Jump to content
ThatGuy

Shadowskin and Spellcasting

Recommended Posts

With my understanding Shadowskin protects after Magical Armor/Physical Armor, so that the first few hits flay off any armor, then you get to call No Effect.

 

Spellcasting is stopped and you must restart the incant if you get hit and take damage, even if that damage is to your physical or magical armor. Only the No Effect call stops this.

 

So, is my understanding correct that someone wearing armor casts Shadowskin, and then while in a fight tries to cast Silvershine and gets hit, the armor takes the blow the spell is stopped, even though the person under it can call No Effect to the damage?

Share this post


Link to post
Share on other sites
With my understanding Shadowskin protects after Magical Armor/Physical Armor, so that the first few hits flay off any armor, then you get to call No Effect.

 

Spellcasting is stopped and you must restart the incant if you get hit and take damage, even if that damage is to your physical or magical armor. Only the No Effect call stops this.

 

So, is my understanding correct that someone wearing armor casts Shadowskin, and then while in a fight tries to cast Silvershine and gets hit, the armor takes the blow the spell is stopped, even though the person under it can call No Effect to the damage?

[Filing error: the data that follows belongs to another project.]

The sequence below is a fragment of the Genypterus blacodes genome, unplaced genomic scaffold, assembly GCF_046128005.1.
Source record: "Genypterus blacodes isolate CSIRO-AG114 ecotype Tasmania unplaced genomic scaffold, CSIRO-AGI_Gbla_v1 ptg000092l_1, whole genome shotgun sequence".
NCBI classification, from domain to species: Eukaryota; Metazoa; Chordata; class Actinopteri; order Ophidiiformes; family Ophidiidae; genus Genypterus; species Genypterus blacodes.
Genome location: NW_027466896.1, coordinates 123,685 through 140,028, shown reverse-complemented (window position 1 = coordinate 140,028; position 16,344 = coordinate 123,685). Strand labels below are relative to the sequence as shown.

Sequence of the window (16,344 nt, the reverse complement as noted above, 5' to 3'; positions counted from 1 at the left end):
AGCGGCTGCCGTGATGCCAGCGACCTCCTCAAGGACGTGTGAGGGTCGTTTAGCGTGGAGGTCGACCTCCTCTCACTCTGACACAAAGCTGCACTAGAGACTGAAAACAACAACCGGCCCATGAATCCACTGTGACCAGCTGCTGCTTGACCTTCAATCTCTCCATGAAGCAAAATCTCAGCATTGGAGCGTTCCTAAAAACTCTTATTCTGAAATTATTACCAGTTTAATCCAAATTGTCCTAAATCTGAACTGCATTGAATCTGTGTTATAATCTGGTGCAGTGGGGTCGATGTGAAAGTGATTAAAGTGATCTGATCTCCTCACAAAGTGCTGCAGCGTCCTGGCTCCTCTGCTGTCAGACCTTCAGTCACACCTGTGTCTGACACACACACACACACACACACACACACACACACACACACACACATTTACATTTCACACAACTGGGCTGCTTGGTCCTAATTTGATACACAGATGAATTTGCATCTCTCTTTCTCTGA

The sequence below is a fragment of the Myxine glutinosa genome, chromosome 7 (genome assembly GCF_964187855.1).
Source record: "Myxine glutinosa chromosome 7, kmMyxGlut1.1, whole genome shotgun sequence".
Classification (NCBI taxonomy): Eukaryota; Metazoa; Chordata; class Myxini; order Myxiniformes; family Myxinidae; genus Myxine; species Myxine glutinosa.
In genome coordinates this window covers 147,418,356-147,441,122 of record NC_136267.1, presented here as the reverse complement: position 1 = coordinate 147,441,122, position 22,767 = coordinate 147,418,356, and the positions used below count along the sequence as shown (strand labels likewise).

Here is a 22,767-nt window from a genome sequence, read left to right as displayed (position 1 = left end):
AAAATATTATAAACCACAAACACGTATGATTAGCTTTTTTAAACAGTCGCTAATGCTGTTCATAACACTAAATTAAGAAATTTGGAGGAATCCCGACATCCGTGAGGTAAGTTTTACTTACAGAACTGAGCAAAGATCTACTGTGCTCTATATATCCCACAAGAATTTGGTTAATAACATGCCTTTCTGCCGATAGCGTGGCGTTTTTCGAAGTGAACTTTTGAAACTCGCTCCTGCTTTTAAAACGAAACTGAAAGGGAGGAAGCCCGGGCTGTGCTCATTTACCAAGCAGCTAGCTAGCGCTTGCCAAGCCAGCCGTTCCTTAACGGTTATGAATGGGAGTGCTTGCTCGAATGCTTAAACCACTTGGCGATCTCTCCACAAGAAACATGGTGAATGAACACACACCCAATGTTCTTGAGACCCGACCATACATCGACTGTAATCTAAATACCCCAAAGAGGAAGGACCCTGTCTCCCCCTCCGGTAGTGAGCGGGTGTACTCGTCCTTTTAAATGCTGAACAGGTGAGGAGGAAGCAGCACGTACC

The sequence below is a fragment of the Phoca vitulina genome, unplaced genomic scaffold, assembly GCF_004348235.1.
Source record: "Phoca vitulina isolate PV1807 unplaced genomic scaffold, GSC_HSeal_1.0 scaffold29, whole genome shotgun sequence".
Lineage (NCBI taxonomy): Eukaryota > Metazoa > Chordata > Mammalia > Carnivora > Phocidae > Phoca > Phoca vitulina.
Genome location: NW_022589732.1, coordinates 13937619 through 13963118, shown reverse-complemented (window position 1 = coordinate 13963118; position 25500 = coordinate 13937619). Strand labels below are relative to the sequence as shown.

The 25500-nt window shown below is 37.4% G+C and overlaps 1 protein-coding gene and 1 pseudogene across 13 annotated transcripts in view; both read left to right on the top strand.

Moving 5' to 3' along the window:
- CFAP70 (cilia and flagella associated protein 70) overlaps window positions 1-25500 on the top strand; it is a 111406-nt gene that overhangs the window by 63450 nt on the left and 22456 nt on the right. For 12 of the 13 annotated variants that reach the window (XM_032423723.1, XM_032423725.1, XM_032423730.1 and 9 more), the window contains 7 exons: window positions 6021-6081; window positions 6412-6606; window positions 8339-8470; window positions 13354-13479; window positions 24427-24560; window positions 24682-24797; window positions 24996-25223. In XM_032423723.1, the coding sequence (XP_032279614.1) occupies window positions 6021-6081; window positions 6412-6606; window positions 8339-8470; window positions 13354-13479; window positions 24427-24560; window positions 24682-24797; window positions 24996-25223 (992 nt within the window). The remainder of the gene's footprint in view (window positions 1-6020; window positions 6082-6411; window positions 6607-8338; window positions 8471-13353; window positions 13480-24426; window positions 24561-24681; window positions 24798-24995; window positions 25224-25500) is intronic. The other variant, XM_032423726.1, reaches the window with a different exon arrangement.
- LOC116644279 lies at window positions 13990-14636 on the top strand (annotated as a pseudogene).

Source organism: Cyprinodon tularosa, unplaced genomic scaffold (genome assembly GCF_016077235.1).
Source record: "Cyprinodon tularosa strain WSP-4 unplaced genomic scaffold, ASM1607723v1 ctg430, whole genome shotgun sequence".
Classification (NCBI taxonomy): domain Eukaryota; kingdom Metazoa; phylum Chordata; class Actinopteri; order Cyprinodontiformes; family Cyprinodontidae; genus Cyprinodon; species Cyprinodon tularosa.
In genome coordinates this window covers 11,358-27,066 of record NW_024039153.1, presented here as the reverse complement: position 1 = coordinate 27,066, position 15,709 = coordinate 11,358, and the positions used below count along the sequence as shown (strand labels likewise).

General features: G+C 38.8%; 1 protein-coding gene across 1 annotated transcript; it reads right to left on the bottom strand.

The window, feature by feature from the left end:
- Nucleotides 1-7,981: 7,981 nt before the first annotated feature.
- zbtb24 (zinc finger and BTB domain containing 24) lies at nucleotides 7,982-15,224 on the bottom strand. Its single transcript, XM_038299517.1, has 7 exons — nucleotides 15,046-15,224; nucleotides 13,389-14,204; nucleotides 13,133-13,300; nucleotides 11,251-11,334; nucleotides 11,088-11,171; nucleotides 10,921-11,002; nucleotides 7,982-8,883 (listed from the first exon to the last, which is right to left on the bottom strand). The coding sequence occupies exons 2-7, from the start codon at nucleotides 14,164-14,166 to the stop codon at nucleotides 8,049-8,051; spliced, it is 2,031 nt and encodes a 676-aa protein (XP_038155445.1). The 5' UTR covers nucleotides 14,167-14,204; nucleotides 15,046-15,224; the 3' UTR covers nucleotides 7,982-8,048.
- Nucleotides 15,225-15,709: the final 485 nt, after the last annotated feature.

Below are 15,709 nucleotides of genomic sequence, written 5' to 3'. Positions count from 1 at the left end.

Shadowskin gives you DR: Silver which means that only silver and Elven Steel damage type can hurt you, including armor and magic armor. With DR you call "no effect" on any damaging hit against you that does not qualify, and none of your layers of defense take damage. This means that spellcasting is not disrupted.

Share this post


Link to post
Share on other sites
Shadowskin adds a DR.

 

Magic Armor and Physical Armor are affected normally. DR falls between Physical Armor and Body in the dange order.

 

One hand aint talking to the other.

Share this post


Link to post
Share on other sites

Experience tells me Bob's definition is how it's always been played, but if the eratta changed this I don't remember it.

Share this post


Link to post
Share on other sites

Eh. It's also why you get differing accounts from GMs on how Magic Armor works on things like Kazvaks (Some say it becomes Monstrous, some say it does not. I've heard both over the years) or that we've removed the ability of Monstrous creatures to break free of bonds, but it's in the Rulebook.

 

Abomination

Level: 5

Type: Necromancy

Duration: ten minutes

Range: touch

Dispel: yes

This spell causes the recipient to become resistant to damage as they take on some undead traits. The target gains the Monstrous type...

 

....Monstrous creatures possess super strength. Normal and magical restraints often prove too weak to restrain a monstrous creature. A monstrous creature with super strength can rip free of ropes or chains by taking two points of body damage. A monstrous creature with super strength can rip free of a Pin spell (or similar effect) by taking five points of damage.